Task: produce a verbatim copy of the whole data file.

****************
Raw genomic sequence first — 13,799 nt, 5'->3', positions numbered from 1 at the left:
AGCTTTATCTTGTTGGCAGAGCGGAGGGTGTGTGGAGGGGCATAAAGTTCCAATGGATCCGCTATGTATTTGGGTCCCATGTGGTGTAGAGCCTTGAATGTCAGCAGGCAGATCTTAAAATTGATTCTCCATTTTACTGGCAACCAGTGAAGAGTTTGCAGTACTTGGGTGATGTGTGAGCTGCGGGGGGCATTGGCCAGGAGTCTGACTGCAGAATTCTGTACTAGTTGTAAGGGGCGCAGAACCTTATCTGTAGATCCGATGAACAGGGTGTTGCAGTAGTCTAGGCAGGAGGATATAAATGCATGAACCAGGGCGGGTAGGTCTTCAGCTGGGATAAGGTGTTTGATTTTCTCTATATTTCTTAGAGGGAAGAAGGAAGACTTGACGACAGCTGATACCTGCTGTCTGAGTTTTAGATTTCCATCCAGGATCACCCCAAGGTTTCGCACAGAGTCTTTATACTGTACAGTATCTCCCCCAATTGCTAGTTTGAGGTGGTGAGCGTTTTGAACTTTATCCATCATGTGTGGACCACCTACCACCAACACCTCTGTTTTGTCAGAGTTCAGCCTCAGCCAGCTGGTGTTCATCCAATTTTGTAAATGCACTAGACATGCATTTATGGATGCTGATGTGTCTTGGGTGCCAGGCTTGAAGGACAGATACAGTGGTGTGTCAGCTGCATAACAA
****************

Raw genomic sequence first — 13,799 nt, 5'->3', positions numbered from 1 at the left:
AGCTTTATCTTGTTGGCAGAGCGGAGGGTGTGTGGAGGGGCATAAAGTTCCAATGGATCCGCTATGTATTTGGGTCCCATGTGGTGTAGAGCCTTGAATGTCAGCAGGCAGATCTTAAAATTGATTCTCCATTTTACTGGCAACCAGTGAAGAGTTTGCAGTACTTGGGTGATGTGTGAGCTGCGGGGGGCATTGGCCAGGAGTCTGACTGCAGAATTCTGTACTAGTTGTAAGGGGCGCAGAACCTTATCTGTAGATCCGATGAACAGGGTGTTGCAGTAGTCTAGGCAGGAGGATATAAATGCATGAACCAGGGCGGGTAGGTCTTCAGCTGGGATAAGGTGTTTGATTTTCTCTATATTTCTTAGAGGGAAGAAGGAAGACTTGACGACAGCTGATACCTGCTGTCTGAGTTTTAGATTTCCATCCAGGATCACCCCAAGGTTTCGCACAGAGTCTTTATACTGTACAGTATCTCCCCCAATTGCTAGTTTGAGGTGGTGAGCGTTTTGAACTTTATCCATCATGTGTGGACCACCTACCACCAACACCTCTGTTTTGTCAGAGTTCAGCCTCAGCCAGCTGGTGTTCATCCAATTTTGTAAATGCACTAGACATGCATTTATGGATGCTGATGTGTCTTGGGTGCCAGGCTTGAAGGACAGATACAGTGGTGTGTCAGCTGCATAACAA